Language: EN


Using MOSFET as a digital switch with Arduino and IRF520N

What is an IRF520N MOSFET?

The IRF520N is a very common model of MOSFET transistor that we can use to power loads at voltages and currents higher than what we can provide with the outputs of Arduino.

In the previous entry on MOSFET transistors in Arduino we saw in depth its characteristics and operation, and that we could use the cut-off and saturation mode to form a current-controlled switch with which to control large loads.

But, as we saw, not all MOSFETs are suitable for direct use with an Arduino output, given their voltage and current limitations. The IRF520N is not the most suitable MOSFET transistor to use with Arduino.

The greatest advantage of the IRF520N is that there are commercial boards that significantly simplify the assembly. These boards include integrated resistors, pins to connect to Arduino, and connection terminals to connect the load.


Regarding the electrical characteristics of the IRF520N, the DataSheet indicates that with a nominal Vgs of 10V it can power a load at voltages of up to 50V, providing a maximum current of 9.7A.

However, when powering the Vgs with an Arduino output at a nominal voltage of 5V, the IRF520N provides a supply voltage of 24V and a maximum current of 4A. Arduino models of 3.3V cannot use an IRF520N without pre-amplification.

For currents greater than 1A, it is necessary to add a heat sink.

Regarding the application in PWM signals, we can use the IRF520N in the analog outputs of Arduino, as long as we take into account that the switching involves an increase in the power dissipated in the MOSFET, which will require us to control its temperature and power smaller loads if it is excessive.

Despite these limitations regarding its nominal values, this type of boards provide a simple way to power a load of up to 24V and 1A. They are very convenient for use in small electronics projects or quick assemblies. Ultimately, in a definitive assembly, we would replace these components with our own stages.

For more information on higher power stages in Arduino, you can consult the entry BJT Transistors in Arduino and MOSFET Transistors in Arduino


We can find a commercial board with an IRF520N to connect to Arduino for €0.60, from international sellers on eBay and AliExpress.


Taking into account that an IRF520N MOSFET transistor costs around €0.25-0.30 per unit, not including the board, resistors, and connection terminals, in general, the commercial board is more economical, without taking into account the time it would take us to assemble it.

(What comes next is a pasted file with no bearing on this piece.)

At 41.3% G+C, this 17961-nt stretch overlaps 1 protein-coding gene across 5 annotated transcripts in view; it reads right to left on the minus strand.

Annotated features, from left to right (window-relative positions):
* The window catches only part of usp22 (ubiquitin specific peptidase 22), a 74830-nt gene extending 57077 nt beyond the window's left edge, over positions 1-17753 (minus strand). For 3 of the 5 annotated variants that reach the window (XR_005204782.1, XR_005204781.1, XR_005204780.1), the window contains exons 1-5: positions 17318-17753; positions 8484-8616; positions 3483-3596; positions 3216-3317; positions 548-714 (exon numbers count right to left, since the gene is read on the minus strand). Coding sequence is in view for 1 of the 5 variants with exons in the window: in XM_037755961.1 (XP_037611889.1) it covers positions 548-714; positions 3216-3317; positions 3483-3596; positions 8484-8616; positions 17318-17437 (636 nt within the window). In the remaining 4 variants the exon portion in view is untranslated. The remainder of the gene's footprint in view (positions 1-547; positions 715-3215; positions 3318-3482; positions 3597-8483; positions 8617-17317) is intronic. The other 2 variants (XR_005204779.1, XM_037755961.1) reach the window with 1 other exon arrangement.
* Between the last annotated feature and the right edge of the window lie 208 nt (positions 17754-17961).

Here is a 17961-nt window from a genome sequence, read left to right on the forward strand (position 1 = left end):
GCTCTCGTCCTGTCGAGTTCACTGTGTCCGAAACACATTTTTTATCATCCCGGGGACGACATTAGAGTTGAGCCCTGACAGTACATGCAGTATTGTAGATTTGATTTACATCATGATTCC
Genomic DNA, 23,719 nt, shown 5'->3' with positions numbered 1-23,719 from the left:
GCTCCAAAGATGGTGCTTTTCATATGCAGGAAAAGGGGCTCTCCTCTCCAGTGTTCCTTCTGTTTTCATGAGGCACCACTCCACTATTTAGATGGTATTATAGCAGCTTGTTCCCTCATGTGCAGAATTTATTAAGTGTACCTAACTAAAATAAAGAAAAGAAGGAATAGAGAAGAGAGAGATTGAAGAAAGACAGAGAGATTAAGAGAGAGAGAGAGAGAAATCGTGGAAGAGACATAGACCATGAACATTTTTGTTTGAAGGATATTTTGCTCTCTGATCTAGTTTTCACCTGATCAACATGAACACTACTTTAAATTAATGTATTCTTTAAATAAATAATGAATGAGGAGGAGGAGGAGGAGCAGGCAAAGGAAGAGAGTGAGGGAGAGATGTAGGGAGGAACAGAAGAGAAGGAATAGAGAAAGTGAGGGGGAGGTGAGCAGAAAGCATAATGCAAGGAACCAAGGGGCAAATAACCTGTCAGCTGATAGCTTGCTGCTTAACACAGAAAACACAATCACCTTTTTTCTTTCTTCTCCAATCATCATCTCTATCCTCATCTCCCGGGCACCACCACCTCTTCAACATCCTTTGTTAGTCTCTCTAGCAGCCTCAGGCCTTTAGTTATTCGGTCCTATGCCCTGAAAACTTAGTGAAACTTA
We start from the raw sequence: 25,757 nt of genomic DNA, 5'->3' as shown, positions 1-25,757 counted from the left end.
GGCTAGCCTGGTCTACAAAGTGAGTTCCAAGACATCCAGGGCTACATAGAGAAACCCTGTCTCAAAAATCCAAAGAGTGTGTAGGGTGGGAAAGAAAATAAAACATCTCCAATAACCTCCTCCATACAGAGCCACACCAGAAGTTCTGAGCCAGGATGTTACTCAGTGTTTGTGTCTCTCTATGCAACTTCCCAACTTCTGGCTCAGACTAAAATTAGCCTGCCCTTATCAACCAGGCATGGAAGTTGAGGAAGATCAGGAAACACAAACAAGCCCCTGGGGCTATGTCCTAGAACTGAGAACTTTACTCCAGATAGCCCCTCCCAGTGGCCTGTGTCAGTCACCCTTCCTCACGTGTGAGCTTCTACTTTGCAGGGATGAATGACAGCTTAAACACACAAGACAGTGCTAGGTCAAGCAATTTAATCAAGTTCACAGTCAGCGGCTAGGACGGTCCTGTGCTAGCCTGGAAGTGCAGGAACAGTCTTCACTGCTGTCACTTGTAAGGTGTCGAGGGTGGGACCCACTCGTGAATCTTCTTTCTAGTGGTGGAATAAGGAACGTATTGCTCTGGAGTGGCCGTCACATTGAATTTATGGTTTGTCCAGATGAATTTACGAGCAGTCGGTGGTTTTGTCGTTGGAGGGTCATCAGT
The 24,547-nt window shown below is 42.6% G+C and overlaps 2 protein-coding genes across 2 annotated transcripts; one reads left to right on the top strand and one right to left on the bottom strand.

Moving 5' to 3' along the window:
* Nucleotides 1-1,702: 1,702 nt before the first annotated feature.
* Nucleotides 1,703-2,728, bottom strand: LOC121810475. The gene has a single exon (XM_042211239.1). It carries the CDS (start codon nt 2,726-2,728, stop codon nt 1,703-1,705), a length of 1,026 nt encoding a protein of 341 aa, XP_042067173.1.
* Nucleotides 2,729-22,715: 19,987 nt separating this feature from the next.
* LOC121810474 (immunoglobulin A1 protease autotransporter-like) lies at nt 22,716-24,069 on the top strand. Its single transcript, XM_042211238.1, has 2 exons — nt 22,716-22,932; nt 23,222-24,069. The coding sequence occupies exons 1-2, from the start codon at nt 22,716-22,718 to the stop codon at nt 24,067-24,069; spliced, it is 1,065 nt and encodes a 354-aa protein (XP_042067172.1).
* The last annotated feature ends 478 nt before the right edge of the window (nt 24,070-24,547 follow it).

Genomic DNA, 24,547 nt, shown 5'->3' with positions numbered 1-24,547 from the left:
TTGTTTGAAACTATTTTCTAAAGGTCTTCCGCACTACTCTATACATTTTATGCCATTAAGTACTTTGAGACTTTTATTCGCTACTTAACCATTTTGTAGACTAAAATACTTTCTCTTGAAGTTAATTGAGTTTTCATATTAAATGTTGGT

As we have indicated, in a definitive or repetitive assembly we would consider making our own circuit. But as a quick component for testing, these commercial boards are very useful and cheap.

Assembly diagram

Incorporating this type of boards with IRF520N in our projects is not difficult, we only need to be clear about each part of the component and its function.

Thus, we find two different parts.

  • A primary phase of low power that receives the signal from Arduino and controls the state of the MOSFET.
  • A secondary phase of high power that connects the load and the external power source.


In the primary phase, we simply connect the Vcc and GND power supply of the board to the 5V and GND pins of Arduino, respectively. Finally, we connect the signal pin to a digital or analog output of Arduino.

In the secondary phase, we connect the load to the indicated connection terminal. In the other terminal, we connect the external power source that will power the load, with a maximum voltage of 24V.

When using multiple voltage sources, remember to always put all GND in common. Otherwise, you could damage a component.

The connection, seen from Arduino, would be as follows, where the D9 output has been represented, but we could have chosen any other Arduino output.


When the Arduino output is set to HIGH, the load will be connected to the external power source. Arduino only has to provide enough current to saturate the MOSFET in the state changes.

In this way, the IRF520N is behaving similarly to a switch that allows us to turn the load on or off, and whose state is controlled by the Arduino output.

Code Examples

The example codes are simple. Any of the codes we have seen when dealing with digital outputs or analog outputs will work with this assembly.

For example, the following code simply turns the load on and off at 5-second intervals.

const int pin = 9;

void setup() {
  pinMode(pin, OUTPUT);  //define pin as output

void loop(){
  digitalWrite(pin, HIGH);   // set the Pin to HIGH
  delay(5000);               // wait for a second
  digitalWrite(pin, LOW);    // set the Pin to LOW
  delay(5000);               // wait for a second

Download the Code

All the code from this post is available for download on Github. github-full